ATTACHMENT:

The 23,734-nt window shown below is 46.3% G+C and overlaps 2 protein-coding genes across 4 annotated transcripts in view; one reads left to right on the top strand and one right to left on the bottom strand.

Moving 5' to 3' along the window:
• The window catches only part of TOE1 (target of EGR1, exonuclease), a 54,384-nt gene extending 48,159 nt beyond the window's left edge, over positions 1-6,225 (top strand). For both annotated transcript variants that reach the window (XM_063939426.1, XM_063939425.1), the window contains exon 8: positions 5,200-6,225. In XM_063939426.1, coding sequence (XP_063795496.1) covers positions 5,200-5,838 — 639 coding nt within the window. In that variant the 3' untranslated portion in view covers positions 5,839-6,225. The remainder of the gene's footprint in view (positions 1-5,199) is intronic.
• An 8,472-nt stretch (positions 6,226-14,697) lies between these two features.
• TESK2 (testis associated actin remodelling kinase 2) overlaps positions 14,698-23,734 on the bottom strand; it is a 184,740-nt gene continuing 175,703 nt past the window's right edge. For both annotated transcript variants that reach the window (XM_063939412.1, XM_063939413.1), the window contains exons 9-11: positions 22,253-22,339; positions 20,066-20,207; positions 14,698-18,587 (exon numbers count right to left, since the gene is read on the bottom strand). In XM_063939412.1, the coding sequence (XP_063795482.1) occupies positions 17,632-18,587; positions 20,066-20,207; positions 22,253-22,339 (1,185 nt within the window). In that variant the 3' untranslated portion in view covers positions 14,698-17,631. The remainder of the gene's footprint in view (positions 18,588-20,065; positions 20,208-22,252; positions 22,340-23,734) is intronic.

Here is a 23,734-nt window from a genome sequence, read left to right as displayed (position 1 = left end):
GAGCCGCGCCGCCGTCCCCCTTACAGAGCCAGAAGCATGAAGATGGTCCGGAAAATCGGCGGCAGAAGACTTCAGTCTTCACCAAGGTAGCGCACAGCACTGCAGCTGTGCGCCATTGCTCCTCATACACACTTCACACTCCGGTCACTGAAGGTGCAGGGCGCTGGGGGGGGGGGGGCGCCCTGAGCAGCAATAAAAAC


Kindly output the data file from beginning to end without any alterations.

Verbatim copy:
The 23,734-nt window shown below is 46.3% G+C and overlaps 2 protein-coding genes across 4 annotated transcripts in view; one reads left to right on the top strand and one right to left on the bottom strand.

Moving 5' to 3' along the window:
• The window catches only part of TOE1 (target of EGR1, exonuclease), a 54,384-nt gene extending 48,159 nt beyond the window's left edge, over positions 1-6,225 (top strand). For both annotated transcript variants that reach the window (XM_063939426.1, XM_063939425.1), the window contains exon 8: positions 5,200-6,225. In XM_063939426.1, coding sequence (XP_063795496.1) covers positions 5,200-5,838 — 639 coding nt within the window. In that variant the 3' untranslated portion in view covers positions 5,839-6,225. The remainder of the gene's footprint in view (positions 1-5,199) is intronic.
• An 8,472-nt stretch (positions 6,226-14,697) lies between these two features.
• TESK2 (testis associated actin remodelling kinase 2) overlaps positions 14,698-23,734 on the bottom strand; it is a 184,740-nt gene continuing 175,703 nt past the window's right edge. For both annotated transcript variants that reach the window (XM_063939412.1, XM_063939413.1), the window contains exons 9-11: positions 22,253-22,339; positions 20,066-20,207; positions 14,698-18,587 (exon numbers count right to left, since the gene is read on the bottom strand). In XM_063939412.1, the coding sequence (XP_063795482.1) occupies positions 17,632-18,587; positions 20,066-20,207; positions 22,253-22,339 (1,185 nt within the window). In that variant the 3' untranslated portion in view covers positions 14,698-17,631. The remainder of the gene's footprint in view (positions 18,588-20,065; positions 20,208-22,252; positions 22,340-23,734) is intronic.

Here is a 23,734-nt window from a genome sequence, read left to right as displayed (position 1 = left end):
GAGCCGCGCCGCCGTCCCCCTTACAGAGCCAGAAGCATGAAGATGGTCCGGAAAATCGGCGGCAGAAGACTTCAGTCTTCACCAAGGTAGCGCACAGCACTGCAGCTGTGCGCCATTGCTCCTCATACACACTTCACACTCCGGTCACTGAAGGTGCAGGGCGCTGGGGGGGGGGGGGCGCCCTGAGCAGCAATAAAAAC